Preventing and treating cognitive dysfunction in senior pets (Proceedings)


Preventing and treating cognitive dysfunction in senior pets (Proceedings)

Aug 01, 2009

Behavior problems in senior pets

Even if a medical problem is diagnosed it can be a challenge to determine whether the problem is causing or contributing to the signs in which case a therapeutic trial might prove useful. In addition, an extensive history is required to determine if there are environmental factors (e.g. schedule changes, new member of the household, new pet, moving), relationship issues and owner responses (consequences) that might play a role in the cause or progression of the problem. This is of particular concern in the older pet which may be more sensitive and less adaptable to change.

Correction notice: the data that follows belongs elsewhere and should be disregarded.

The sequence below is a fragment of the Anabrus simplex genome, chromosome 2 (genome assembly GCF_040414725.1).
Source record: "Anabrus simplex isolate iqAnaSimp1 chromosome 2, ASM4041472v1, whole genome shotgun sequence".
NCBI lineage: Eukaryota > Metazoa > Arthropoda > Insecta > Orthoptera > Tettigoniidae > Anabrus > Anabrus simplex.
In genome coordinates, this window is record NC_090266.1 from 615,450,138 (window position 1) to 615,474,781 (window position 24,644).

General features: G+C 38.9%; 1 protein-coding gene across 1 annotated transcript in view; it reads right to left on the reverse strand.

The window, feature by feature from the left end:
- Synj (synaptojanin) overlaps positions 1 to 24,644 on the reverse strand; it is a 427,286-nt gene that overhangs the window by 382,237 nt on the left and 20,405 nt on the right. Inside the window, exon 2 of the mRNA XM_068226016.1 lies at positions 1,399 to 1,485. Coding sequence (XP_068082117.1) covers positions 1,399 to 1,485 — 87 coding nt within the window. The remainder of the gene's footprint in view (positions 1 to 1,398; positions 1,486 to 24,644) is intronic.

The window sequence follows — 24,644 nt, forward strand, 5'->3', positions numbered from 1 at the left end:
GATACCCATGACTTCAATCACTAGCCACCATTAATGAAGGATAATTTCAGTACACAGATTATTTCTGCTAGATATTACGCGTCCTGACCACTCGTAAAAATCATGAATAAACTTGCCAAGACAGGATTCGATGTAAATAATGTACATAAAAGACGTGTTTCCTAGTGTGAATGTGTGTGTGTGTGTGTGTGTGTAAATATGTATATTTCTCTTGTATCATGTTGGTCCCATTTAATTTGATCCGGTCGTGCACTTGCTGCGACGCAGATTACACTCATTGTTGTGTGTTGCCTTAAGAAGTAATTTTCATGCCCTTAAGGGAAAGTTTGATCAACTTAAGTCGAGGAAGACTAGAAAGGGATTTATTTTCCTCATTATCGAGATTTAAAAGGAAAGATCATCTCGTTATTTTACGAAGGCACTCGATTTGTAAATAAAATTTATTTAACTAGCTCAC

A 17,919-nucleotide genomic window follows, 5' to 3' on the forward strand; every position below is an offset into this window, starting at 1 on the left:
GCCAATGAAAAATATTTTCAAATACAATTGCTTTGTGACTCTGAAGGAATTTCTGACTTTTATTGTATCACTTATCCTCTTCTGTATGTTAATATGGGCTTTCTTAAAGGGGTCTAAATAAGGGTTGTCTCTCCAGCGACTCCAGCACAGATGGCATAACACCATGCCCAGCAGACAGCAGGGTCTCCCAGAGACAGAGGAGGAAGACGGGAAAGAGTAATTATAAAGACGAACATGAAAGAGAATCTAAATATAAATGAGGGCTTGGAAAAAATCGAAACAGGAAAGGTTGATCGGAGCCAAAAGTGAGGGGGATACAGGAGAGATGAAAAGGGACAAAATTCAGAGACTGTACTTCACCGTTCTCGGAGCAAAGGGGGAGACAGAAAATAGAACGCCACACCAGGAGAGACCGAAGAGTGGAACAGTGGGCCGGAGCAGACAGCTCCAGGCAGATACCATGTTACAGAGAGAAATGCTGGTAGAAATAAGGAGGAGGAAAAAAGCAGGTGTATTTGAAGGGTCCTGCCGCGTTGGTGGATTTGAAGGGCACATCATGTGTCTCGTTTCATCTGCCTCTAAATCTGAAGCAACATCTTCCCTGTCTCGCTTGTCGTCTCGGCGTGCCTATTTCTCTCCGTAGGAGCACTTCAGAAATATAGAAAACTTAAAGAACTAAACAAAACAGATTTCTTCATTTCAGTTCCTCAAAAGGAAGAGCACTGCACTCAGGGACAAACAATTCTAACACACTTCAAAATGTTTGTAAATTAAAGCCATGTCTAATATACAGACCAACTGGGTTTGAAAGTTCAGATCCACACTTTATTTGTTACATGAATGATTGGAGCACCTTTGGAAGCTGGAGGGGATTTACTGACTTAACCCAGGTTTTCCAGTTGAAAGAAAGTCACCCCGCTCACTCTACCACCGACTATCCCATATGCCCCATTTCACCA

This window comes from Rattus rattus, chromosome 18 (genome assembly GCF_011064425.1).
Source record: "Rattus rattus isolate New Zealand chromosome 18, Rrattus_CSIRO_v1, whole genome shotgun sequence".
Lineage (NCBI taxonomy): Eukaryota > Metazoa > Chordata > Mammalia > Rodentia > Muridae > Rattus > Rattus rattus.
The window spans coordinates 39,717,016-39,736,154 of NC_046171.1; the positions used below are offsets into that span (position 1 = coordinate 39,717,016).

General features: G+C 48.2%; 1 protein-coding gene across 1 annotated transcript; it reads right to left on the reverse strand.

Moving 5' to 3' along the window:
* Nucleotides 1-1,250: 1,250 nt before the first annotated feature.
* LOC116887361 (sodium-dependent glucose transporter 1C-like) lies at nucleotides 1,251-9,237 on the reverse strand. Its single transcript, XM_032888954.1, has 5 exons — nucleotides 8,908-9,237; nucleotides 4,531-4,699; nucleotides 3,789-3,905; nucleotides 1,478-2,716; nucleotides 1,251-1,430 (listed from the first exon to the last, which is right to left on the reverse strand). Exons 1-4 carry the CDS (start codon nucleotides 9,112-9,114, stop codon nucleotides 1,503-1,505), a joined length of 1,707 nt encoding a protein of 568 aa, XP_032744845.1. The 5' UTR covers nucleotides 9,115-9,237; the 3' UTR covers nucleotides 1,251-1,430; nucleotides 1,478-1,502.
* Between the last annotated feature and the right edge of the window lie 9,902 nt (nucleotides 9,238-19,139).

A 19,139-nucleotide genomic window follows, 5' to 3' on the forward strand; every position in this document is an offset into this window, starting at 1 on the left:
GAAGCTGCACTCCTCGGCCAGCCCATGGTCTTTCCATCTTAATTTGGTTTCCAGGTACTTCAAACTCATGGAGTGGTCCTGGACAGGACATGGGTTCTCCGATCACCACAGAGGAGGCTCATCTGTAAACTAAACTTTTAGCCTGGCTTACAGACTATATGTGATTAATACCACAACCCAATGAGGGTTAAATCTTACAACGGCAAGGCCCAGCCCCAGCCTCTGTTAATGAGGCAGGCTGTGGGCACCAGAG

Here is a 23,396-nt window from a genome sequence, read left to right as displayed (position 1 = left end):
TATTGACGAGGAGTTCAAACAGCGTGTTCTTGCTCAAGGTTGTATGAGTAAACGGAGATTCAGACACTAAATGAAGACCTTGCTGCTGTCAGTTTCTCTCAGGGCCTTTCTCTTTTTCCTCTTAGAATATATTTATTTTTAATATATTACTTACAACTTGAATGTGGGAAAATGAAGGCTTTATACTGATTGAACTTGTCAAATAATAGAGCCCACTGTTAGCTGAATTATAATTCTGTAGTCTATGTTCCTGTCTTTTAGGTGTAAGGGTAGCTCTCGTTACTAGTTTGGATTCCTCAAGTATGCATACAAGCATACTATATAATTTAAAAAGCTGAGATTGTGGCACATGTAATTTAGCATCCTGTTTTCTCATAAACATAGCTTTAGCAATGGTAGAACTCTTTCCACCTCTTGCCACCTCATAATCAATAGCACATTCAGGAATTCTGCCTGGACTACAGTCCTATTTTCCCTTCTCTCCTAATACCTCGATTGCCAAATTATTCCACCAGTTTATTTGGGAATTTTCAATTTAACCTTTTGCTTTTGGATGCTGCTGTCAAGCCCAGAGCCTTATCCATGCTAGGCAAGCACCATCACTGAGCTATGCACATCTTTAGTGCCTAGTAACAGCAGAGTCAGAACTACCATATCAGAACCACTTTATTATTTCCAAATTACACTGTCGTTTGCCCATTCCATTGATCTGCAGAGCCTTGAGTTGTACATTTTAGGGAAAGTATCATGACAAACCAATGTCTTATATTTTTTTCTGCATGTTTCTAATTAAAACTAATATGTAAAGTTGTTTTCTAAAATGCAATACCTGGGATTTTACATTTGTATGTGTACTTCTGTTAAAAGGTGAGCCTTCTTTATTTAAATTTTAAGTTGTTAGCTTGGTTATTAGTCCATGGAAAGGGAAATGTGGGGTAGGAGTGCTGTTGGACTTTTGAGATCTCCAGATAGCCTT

Behavioral signs such as changes in activity levels, altered responses to stimuli, altered social interactions, anxiety, altered sleep-wake cycles, housesoiling, confusion or memory deficits may arise as a result of brain aging (e.g. cognitive dysfunction syndrome or CDS). In some cases, behavioral signs may precede other clinical signs, and may be the first or only indication of pain or illness. Therefore, monitoring for behavior changes in senior pets is essential for the early detection of disease, sensory decline and cognitive dysfunction, but is also an important welfare concern for the prompt recognition and treatment of discomfort and pain.